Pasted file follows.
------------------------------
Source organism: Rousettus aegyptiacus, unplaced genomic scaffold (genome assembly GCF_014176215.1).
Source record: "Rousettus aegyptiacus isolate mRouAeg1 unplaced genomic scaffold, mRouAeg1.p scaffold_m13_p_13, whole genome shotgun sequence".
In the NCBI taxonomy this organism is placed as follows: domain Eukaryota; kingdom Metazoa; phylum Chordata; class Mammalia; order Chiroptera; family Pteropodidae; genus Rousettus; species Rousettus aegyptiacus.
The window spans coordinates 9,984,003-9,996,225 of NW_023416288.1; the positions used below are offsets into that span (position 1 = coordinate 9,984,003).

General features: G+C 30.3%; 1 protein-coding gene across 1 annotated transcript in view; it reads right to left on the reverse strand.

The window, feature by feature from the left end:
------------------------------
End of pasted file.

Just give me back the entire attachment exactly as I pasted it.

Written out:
Source organism: Rousettus aegyptiacus, unplaced genomic scaffold (genome assembly GCF_014176215.1).
Source record: "Rousettus aegyptiacus isolate mRouAeg1 unplaced genomic scaffold, mRouAeg1.p scaffold_m13_p_13, whole genome shotgun sequence".
In the NCBI taxonomy this organism is placed as follows: domain Eukaryota; kingdom Metazoa; phylum Chordata; class Mammalia; order Chiroptera; family Pteropodidae; genus Rousettus; species Rousettus aegyptiacus.
The window spans coordinates 9,984,003-9,996,225 of NW_023416288.1; the positions used below are offsets into that span (position 1 = coordinate 9,984,003).

General features: G+C 30.3%; 1 protein-coding gene across 1 annotated transcript in view; it reads right to left on the reverse strand.

The window, feature by feature from the left end: